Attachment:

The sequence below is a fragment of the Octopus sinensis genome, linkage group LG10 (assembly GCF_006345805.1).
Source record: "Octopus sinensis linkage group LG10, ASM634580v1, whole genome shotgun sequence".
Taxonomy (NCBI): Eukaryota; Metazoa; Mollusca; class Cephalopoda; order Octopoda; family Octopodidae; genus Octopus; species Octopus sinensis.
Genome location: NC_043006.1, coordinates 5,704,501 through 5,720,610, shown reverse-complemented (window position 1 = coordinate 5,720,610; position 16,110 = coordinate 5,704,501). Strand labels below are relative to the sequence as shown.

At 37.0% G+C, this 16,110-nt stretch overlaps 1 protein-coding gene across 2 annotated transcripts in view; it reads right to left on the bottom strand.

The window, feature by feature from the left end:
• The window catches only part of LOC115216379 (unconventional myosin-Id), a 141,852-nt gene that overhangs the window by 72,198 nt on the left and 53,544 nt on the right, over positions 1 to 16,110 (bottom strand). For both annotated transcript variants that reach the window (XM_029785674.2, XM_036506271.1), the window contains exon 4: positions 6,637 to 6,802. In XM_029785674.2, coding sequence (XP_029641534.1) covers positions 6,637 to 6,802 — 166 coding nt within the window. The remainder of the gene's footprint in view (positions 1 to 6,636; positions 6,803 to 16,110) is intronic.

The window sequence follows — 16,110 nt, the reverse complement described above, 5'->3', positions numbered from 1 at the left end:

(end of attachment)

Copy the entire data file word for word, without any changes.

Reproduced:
The sequence below is a fragment of the Octopus sinensis genome, linkage group LG10 (assembly GCF_006345805.1).
Source record: "Octopus sinensis linkage group LG10, ASM634580v1, whole genome shotgun sequence".
Taxonomy (NCBI): Eukaryota; Metazoa; Mollusca; class Cephalopoda; order Octopoda; family Octopodidae; genus Octopus; species Octopus sinensis.
Genome location: NC_043006.1, coordinates 5,704,501 through 5,720,610, shown reverse-complemented (window position 1 = coordinate 5,720,610; position 16,110 = coordinate 5,704,501). Strand labels below are relative to the sequence as shown.

At 37.0% G+C, this 16,110-nt stretch overlaps 1 protein-coding gene across 2 annotated transcripts in view; it reads right to left on the bottom strand.

The window, feature by feature from the left end:
• The window catches only part of LOC115216379 (unconventional myosin-Id), a 141,852-nt gene that overhangs the window by 72,198 nt on the left and 53,544 nt on the right, over positions 1 to 16,110 (bottom strand). For both annotated transcript variants that reach the window (XM_029785674.2, XM_036506271.1), the window contains exon 4: positions 6,637 to 6,802. In XM_029785674.2, coding sequence (XP_029641534.1) covers positions 6,637 to 6,802 — 166 coding nt within the window. The remainder of the gene's footprint in view (positions 1 to 6,636; positions 6,803 to 16,110) is intronic.

The window sequence follows — 16,110 nt, the reverse complement described above, 5'->3', positions numbered from 1 at the left end: